Why is this initiative important to the higher education sector?

A myriad of metrics is available, compounded by many similar versions of the same metric. It is difficult to know which metric will give the most useful insights, whether a metric is being calculated appropriately, or whether other institutions are looking at things in the same way.

Snowball Metrics are best practice, built by the sector sharing its knowledge and experience. They are a manageable set of metrics that aim eventually to inform all areas of research activity. Agreeing methodologies, which can be consistently applied to research management information, creates consistency and facilitates benchmarking between peer institutions. This helps to establish a reliable foundation for institutional strategic decision making to complement existing approaches.

The Snowball Metrics initiative invites all interested organizations to apply the framework: research institutions, funding agencies, government groups and suppliers. Adopting a common framework will drive efficiencies throughout the sector.

Snowball Metrics is a response to common frustrations voiced by universities:

  • Informed decisions depend on data, as well as on expert opinion and peer review. Lack of an evidence-base prevents universities making the best decisions for themselves
  • University systems and the data that they collect are often determined in response to frequent demands from funders and agencies, rather than what would be most useful to address their own questions
  • Universities are poor at collaborating with each other, and especially with funders and agencies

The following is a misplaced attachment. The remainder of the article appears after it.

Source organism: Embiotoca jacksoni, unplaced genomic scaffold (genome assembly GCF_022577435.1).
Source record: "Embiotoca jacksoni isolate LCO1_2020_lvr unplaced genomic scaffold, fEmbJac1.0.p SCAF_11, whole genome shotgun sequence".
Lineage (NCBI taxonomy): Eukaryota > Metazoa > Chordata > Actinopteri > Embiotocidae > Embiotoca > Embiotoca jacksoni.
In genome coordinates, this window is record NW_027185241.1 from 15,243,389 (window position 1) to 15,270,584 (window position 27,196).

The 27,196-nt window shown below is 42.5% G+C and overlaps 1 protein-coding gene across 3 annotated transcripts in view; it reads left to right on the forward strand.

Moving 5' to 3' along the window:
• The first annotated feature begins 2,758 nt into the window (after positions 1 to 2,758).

• The commercial systems and tools available have not effectively addressed all the needs of a university, which has led to the proliferation of independent bespoke institutional systems and little best practice

The Snowball Metrics approach to address these problems is:
  • To enable informed evidence-based decision-making by agreeing a single method to calculate metrics that will provide input to institutional strategies by ensuring the comparison of apples with apples. Snowball Metrics are based on all the data sources available to a university, including institutional data sources, and do not depend on a particular data source or supplier
  • For research-intensive universities to own the definition of these metrics, rather than them being imposed by funders and agencies
  • For institutions to collaborate with each other to agree a common solution, and to try to influence funders and agencies to adopt this as a common solution
  • For research-intensive universities to work with a commercial supplier of research information who can learn about their needs at first hand, and build systems and tools that enable institutions to effectively and efficiently store their information and provide unambiguous, rigorously defined metrics based on consistent data